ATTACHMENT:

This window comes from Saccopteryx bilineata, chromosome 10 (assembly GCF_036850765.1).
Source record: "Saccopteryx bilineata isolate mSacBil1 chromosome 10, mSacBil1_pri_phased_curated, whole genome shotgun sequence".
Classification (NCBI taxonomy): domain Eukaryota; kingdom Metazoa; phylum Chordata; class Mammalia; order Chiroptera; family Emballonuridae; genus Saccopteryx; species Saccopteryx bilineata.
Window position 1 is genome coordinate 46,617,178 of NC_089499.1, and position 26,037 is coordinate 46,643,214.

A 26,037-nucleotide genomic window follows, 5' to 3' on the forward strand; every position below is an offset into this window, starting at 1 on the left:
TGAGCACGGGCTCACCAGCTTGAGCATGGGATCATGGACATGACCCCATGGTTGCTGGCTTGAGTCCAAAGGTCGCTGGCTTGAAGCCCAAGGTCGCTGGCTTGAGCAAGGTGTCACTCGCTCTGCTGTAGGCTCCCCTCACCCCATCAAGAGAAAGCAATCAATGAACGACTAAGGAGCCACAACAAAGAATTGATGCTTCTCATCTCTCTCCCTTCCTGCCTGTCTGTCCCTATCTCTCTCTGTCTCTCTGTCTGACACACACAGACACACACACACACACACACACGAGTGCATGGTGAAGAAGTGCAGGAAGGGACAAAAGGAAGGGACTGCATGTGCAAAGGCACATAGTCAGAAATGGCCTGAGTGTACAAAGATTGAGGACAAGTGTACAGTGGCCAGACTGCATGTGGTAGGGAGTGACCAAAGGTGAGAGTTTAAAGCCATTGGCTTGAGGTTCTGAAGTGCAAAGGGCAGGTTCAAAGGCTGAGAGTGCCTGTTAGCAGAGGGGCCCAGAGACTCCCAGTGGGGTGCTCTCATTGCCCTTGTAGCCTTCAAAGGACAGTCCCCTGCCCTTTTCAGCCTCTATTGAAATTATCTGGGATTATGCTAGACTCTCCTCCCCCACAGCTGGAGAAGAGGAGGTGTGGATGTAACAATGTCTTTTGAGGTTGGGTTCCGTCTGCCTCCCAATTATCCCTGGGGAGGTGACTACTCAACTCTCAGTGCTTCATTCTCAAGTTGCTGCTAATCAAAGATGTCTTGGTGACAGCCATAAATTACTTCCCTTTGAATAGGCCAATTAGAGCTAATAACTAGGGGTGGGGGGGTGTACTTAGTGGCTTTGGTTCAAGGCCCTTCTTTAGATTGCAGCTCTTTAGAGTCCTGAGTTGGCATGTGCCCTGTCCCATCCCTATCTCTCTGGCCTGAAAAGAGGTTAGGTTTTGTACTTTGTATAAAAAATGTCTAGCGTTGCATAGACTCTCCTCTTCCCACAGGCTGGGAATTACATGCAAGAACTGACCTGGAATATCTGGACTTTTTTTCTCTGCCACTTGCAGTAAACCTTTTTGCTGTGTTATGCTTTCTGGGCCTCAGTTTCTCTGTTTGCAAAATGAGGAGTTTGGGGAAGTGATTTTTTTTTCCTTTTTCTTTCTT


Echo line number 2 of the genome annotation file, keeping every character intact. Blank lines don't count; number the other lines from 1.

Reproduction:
Source record: "Saccopteryx bilineata isolate mSacBil1 chromosome 10, mSacBil1_pri_phased_curated, whole genome shotgun sequence".